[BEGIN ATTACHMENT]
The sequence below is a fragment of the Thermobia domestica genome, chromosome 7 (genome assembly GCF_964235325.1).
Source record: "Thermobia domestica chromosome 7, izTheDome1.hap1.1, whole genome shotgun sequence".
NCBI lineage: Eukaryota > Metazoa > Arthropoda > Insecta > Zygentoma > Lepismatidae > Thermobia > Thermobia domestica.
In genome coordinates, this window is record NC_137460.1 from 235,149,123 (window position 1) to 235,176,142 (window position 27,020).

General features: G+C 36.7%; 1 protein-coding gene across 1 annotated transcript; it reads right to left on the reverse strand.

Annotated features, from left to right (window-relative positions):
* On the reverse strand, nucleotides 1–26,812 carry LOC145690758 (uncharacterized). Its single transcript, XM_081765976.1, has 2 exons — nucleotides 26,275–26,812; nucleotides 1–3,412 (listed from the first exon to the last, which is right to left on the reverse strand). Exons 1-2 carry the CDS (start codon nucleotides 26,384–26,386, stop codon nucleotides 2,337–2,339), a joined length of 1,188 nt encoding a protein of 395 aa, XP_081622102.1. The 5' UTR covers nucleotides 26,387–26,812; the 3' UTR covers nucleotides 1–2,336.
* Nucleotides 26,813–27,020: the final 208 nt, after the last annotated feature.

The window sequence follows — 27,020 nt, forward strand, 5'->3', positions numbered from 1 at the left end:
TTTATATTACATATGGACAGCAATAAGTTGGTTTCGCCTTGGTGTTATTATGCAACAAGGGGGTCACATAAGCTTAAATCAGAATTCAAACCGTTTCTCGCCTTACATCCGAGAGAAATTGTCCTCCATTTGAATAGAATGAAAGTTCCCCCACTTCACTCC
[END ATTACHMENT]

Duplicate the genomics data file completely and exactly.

The sequence below is a fragment of the Thermobia domestica genome, chromosome 7 (genome assembly GCF_964235325.1).
Source record: "Thermobia domestica chromosome 7, izTheDome1.hap1.1, whole genome shotgun sequence".
NCBI lineage: Eukaryota > Metazoa > Arthropoda > Insecta > Zygentoma > Lepismatidae > Thermobia > Thermobia domestica.
In genome coordinates, this window is record NC_137460.1 from 235,149,123 (window position 1) to 235,176,142 (window position 27,020).

General features: G+C 36.7%; 1 protein-coding gene across 1 annotated transcript; it reads right to left on the reverse strand.

Annotated features, from left to right (window-relative positions):
* On the reverse strand, nucleotides 1–26,812 carry LOC145690758 (uncharacterized). Its single transcript, XM_081765976.1, has 2 exons — nucleotides 26,275–26,812; nucleotides 1–3,412 (listed from the first exon to the last, which is right to left on the reverse strand). Exons 1-2 carry the CDS (start codon nucleotides 26,384–26,386, stop codon nucleotides 2,337–2,339), a joined length of 1,188 nt encoding a protein of 395 aa, XP_081622102.1. The 5' UTR covers nucleotides 26,387–26,812; the 3' UTR covers nucleotides 1–2,336.
* Nucleotides 26,813–27,020: the final 208 nt, after the last annotated feature.

The window sequence follows — 27,020 nt, forward strand, 5'->3', positions numbered from 1 at the left end:
TTTATATTACATATGGACAGCAATAAGTTGGTTTCGCCTTGGTGTTATTATGCAACAAGGGGGTCACATAAGCTTAAATCAGAATTCAAACCGTTTCTCGCCTTACATCCGAGAGAAATTGTCCTCCATTTGAATAGAATGAAAGTTCCCCCACTTCACTCC